Historisk arkiv

Concluding Statement of the IMF Article IV Mission to Norway

Historisk arkiv

Publisert under: Regjeringen Solberg

Utgiver: Finansdepartementet

Norway’s economic institutions have proven their effectiveness in the face of a long-anticipated decline in demand from the offshore sector compounded by a very sharp drop in oil and gas prices over the past two years. Monetary policy has allowed the exchange rate to absorb some of the shock and help improve cost competitiveness relative to peer countries. The fiscal rule and the careful management of the Government Pension Fund Global (GPFG) have helped insulate the mainland economy from petroleum price volatility and excessive reliance on oil and gas revenues. Nevertheless, more needs to be done to ensure a successful transition to a growth model less dependent on demand from the oil and gas sector.

Developments, Outlook, and Risks

  1. The declines in oil prices and offshore investment have taken a toll on the Norwegian mainland economy. Mainland growth fell to 1 percent last year—the lowest level since the global financial crisis. The drag from private investment was offset by continued growth in household consumption, expansionary fiscal policy and a boost to traditional goods exports, aided by the weak krone. Unemployment is rising, although it is still at a low level and the rise is mainly concentrated in oil-dependent regions. Inflation has risen above the 2.5 percent target, largely due to the effect of exchange rate depreciation on imported consumer goods prices. House price inflation accelerated recently after the slowdown throughout 2015, albeit with large regional variation, and household debt remains elevated at 220 percent of disposable income.
  2. Economic activity is set to remain sluggish this year. The mission expects mainland GDP growth of about 1 percent this year, supported by public sector demand and mainland exports, while private domestic demand is set to remain depressed. A recovery should take root in 2017 alongside a gradual upturn in oil prices and a slowing of the pace of decline in oil investment. As the oil-related parts of the mainland economy adjust to lower demand, unemployment is projected to rise further this year before declining in 2017. The mission expects headline inflation to stay above the 2.5 percent target this year, but to return to target next year as declining capacity utilization weighs on domestic inflation and the effect of the exchange rate depreciation wears off.
  3. Policymakers are faced with intertwined challenges. In addition to the short-term task of curbing the downturn, there is the continuing challenge of managing the transition away from oil dependence. The past oil boom had a profound impact on the mainland economy, leading to an extended period of rapidly rising incomes while deepening mainland industries’ reliance on offshore demand. The sound fiscal framework has helped insulate public income and expenditure from crowding out of other tradable goods and services, but the insulation is not complete. In particular, the growth of the oil-related parts of the mainland economy had contributed to a high and unsustainable level of unit labor costs relative to peer countries. These forces will need to be unwound, supported by policies that help facilitate a smooth transition to a new, less oil-dependent, growth model. The mission’s forecast of a gradual recovery and continued growth into the medium term is conditional on this smooth transition.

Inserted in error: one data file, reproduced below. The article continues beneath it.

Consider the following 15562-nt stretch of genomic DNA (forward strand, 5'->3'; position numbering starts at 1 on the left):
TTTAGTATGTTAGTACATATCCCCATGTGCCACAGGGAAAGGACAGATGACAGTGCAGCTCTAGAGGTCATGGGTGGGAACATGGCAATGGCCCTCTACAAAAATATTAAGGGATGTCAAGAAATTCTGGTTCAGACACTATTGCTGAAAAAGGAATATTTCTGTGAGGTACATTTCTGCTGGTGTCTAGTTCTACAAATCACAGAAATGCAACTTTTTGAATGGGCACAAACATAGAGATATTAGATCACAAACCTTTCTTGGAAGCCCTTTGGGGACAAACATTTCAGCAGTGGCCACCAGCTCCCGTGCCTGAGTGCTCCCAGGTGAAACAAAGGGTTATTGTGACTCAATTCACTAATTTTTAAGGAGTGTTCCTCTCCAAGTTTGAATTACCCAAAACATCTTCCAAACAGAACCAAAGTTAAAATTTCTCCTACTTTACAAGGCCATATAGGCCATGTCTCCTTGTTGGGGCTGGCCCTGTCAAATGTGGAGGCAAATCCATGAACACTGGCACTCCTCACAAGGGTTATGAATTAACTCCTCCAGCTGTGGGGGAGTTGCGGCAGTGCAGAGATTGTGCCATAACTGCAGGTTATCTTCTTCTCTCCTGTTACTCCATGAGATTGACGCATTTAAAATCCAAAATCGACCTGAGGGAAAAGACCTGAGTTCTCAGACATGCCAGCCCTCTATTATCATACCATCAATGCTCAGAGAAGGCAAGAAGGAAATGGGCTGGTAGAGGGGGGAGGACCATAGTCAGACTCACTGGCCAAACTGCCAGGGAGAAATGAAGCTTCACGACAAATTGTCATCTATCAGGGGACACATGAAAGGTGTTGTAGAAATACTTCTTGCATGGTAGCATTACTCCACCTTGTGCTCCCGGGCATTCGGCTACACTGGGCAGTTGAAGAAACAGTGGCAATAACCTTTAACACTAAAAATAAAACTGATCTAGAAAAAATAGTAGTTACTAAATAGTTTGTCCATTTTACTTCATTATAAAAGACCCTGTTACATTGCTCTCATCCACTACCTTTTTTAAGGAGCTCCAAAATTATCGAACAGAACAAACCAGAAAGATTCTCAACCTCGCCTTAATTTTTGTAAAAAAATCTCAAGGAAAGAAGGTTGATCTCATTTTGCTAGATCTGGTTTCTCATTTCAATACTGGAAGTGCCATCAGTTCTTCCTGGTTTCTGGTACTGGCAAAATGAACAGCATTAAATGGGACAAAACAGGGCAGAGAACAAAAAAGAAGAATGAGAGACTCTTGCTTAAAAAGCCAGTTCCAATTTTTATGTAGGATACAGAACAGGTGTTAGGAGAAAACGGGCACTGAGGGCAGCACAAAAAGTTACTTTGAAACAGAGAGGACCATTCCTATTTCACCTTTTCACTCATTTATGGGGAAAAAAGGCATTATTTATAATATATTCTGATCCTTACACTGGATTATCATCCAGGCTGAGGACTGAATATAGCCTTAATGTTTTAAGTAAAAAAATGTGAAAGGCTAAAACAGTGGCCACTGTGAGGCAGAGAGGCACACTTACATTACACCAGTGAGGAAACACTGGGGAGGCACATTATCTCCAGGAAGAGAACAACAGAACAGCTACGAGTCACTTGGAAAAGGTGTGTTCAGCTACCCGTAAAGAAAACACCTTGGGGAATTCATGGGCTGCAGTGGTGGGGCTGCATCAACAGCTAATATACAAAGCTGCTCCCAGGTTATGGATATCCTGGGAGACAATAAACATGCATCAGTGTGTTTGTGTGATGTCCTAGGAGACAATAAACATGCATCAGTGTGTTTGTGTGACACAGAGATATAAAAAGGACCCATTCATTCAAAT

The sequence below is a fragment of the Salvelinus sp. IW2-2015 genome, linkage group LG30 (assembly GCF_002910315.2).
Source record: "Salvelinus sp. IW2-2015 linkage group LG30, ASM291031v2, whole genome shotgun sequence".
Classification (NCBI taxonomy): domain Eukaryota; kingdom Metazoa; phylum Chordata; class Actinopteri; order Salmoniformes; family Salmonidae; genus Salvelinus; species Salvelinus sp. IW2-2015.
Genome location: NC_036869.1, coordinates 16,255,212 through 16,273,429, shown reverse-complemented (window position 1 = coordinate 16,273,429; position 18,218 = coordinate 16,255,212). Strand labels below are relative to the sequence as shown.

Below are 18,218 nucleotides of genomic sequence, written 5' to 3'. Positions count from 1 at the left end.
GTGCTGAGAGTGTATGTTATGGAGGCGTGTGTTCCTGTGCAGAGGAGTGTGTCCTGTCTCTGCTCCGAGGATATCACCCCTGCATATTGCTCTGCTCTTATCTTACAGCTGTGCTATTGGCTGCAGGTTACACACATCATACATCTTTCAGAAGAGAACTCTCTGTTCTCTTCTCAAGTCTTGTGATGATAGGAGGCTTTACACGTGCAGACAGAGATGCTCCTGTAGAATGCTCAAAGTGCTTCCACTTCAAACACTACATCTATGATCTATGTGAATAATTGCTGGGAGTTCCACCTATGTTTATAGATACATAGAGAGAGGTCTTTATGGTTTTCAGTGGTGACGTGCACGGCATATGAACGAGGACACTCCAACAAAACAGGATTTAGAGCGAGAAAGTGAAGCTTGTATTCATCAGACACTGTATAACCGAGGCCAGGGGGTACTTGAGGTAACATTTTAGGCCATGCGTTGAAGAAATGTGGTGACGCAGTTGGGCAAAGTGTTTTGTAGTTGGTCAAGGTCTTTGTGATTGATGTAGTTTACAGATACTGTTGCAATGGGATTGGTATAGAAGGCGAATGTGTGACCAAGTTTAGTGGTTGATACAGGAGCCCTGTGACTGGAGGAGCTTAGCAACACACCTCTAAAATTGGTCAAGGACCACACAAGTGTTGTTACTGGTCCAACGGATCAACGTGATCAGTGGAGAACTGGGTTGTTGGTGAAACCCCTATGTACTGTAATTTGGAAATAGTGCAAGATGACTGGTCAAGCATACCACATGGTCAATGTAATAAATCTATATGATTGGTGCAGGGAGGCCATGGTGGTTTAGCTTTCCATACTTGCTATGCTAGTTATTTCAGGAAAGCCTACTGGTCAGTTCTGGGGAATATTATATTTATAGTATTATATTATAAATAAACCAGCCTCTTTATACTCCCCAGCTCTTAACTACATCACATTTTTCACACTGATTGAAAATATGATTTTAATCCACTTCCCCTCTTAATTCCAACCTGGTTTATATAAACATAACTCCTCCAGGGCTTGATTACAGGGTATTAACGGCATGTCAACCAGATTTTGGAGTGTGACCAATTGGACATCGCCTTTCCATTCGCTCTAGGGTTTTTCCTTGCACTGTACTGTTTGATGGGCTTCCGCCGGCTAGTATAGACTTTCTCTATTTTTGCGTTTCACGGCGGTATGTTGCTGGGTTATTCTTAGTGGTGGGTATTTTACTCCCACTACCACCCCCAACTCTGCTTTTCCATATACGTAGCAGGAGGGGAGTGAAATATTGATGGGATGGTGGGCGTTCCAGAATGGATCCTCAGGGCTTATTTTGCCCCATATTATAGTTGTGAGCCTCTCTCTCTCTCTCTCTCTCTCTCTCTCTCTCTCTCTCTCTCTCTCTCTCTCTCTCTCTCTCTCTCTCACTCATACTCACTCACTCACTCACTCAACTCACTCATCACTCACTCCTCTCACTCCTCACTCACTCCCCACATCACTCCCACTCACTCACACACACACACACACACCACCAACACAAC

4. There are downside risks to this baseline scenario.
  • Slower-than-expected growth in key advanced and emerging economies could hinder the recovery of non-oil-related exports, or put further downward pressures on oil prices. Persistently lower-than-projected oil prices could intensify the fall in oil investment, and take a further toll on oil-related demand for mainland goods and services, with adverse spillover effects on confidence and consumption in the rest of the economy.
  • A substantial correction in property prices ―caused by further negative shocks to the oil and gas sector, interest rate hikes, or a significant change in sentiment ―could result in an abrupt reduction in consumption and residential investment, with ripple effects on corporate earnings and banks.
  • Tighter or more volatile global financial conditions could lead to liquidity strains and raise costs for Norwegian banks that rely on wholesale funding.
  • A hesitant or even stalled transition to a growth model less dependent on the oil and gas sector could lead to higher unemployment for a longer period, with adverse consequences for income and consumption.
  • The increased number of refugees, if not effectively integrated into the labor market, could weigh on the public finances and raise structural unemployment.

Macroeconomic Policies

  1. The expansionary fiscal policy stance this year is justifiable, but fiscal measures should avoid inhibiting the necessary economic adjustment. Fiscal stimulus can be an appropriate tool to smooth the transition to a new equilibrium, and Norway has ample fiscal space for such a policy. However, a permanent shock such as the expected decline in demand from the offshore economy requires permanent adjustment in the private sector growth model and new sources of net export earnings.In this context, any fiscal stimulus should focus on temporary measures that do not inhibit the transition. In particular, non-oil-related tradable industries, rather than the public sector, should absorb a large share of the workers separating from oil and gas-related industries. A failure to manage the envisaged transition would leave the Norwegian economy vulnerable to shocks to the oil and gas industries and fluctuations in the value of assets in the GPFG even as the contribution from oil and gas declines.
  2. Accordingly, as economic growth gathers steam, the fiscal stance should shift to neutral to relieve so-called “Dutch disease” pressures. Fiscal policy in Norway has generally been prudent, with spending of oil revenues well below 4 percent of GPFG assets in recent years. Nevertheless, as the size of the fund has been growing much faster than mainland GDP—in part due to exchange rate depreciation in recent years—and its volatility has increased, the fiscal rule’s 4 percent target is no longer appropriate as short-term operational guidance for fiscal policy, and a target more like the current transfer to the budget as a share of GPFG assets would be more appropriate. Such a target would also be closer to the likely returns for the next decade and would help conserve the GPFG’s resources to address long-run aging-related costs. There should also be a supplementary rule, such that the fiscal impulse would be neutral or negative when the economy is at or above capacity, respectively. This latter rule would help prevent crowding out of production of tradable goods and services.